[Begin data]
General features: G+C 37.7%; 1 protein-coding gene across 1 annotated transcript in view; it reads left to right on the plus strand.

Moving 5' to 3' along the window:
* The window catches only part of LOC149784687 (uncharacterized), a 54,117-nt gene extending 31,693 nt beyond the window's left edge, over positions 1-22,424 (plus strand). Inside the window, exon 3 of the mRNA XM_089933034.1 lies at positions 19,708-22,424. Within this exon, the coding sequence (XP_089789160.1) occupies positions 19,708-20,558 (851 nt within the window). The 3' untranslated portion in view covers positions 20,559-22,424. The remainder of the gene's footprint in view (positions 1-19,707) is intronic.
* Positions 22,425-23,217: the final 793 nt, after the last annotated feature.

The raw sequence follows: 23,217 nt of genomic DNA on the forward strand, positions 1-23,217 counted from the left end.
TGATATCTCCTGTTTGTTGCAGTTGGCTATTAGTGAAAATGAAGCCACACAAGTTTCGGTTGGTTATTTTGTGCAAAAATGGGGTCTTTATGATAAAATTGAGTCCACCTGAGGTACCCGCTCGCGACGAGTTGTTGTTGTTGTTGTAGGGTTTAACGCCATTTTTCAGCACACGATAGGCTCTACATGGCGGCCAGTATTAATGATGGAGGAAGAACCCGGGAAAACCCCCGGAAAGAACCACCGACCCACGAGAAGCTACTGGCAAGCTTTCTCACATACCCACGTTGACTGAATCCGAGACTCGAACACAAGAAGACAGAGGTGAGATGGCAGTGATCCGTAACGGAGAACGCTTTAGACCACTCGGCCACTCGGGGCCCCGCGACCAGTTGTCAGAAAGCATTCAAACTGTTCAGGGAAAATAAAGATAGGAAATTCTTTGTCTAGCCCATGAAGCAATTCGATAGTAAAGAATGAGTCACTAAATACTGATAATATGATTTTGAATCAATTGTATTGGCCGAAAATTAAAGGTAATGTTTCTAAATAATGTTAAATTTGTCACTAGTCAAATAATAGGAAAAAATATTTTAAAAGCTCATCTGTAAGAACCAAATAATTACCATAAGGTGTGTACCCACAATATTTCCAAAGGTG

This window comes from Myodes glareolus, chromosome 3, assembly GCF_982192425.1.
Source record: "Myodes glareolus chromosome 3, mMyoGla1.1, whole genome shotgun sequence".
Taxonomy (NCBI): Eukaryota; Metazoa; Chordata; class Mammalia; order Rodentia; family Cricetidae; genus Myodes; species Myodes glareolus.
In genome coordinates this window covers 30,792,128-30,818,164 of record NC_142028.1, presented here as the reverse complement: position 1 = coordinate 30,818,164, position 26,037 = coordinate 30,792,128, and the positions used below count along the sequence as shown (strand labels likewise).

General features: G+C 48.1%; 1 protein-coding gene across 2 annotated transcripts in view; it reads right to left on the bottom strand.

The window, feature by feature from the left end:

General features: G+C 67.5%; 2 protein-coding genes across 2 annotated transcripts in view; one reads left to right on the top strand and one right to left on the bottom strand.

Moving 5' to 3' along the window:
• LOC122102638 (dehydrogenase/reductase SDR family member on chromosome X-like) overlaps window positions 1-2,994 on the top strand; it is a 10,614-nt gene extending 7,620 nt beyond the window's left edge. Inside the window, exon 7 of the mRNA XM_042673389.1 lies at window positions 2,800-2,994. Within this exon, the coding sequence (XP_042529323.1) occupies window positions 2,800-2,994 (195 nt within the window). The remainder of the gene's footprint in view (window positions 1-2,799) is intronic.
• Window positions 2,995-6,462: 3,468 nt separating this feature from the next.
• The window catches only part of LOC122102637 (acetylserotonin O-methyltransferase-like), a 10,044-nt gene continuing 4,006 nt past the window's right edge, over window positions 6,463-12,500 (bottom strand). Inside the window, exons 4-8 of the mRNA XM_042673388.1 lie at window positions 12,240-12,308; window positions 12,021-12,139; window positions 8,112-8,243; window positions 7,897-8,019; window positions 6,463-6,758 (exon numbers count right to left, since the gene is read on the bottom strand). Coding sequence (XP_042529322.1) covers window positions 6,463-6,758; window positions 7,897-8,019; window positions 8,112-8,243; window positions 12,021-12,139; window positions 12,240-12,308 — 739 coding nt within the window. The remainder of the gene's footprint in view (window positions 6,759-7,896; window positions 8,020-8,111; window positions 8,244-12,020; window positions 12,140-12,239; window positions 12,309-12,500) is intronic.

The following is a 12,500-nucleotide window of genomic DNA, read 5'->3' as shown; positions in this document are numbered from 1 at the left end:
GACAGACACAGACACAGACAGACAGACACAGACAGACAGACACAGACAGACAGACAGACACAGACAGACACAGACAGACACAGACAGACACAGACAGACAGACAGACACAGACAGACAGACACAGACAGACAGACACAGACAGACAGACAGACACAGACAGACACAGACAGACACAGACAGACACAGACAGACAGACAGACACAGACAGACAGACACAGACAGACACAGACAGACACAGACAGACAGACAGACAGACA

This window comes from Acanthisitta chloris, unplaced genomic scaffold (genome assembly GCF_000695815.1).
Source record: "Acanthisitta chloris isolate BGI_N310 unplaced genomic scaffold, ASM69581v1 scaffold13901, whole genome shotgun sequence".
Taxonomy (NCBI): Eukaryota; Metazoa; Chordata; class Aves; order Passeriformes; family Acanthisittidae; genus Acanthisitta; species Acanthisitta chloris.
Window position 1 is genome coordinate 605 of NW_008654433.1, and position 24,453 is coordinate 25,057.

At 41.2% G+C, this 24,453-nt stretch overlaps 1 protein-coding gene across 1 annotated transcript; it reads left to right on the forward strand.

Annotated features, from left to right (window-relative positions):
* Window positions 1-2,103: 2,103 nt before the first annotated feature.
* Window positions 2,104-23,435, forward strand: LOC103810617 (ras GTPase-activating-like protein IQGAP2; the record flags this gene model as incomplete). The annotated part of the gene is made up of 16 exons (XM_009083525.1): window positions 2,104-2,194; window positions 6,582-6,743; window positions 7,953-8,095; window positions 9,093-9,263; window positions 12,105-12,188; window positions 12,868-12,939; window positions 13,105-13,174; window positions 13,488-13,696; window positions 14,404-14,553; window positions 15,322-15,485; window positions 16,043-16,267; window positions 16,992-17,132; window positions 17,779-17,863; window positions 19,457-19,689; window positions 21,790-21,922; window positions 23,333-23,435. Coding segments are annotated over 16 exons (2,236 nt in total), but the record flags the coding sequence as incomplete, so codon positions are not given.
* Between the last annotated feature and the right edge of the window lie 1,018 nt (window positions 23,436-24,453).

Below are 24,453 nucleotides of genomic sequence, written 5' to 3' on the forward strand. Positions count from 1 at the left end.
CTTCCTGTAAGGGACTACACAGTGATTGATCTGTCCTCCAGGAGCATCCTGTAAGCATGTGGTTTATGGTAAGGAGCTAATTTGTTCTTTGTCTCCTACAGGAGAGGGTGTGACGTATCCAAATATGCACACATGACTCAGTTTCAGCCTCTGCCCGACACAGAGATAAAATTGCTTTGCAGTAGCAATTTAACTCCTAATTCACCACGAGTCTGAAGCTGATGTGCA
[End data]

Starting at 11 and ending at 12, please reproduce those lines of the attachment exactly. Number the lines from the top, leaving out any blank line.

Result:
General features: G+C 48.1%; 1 protein-coding gene across 2 annotated transcripts in view; it reads right to left on the bottom strand.

The window, feature by feature from the left end: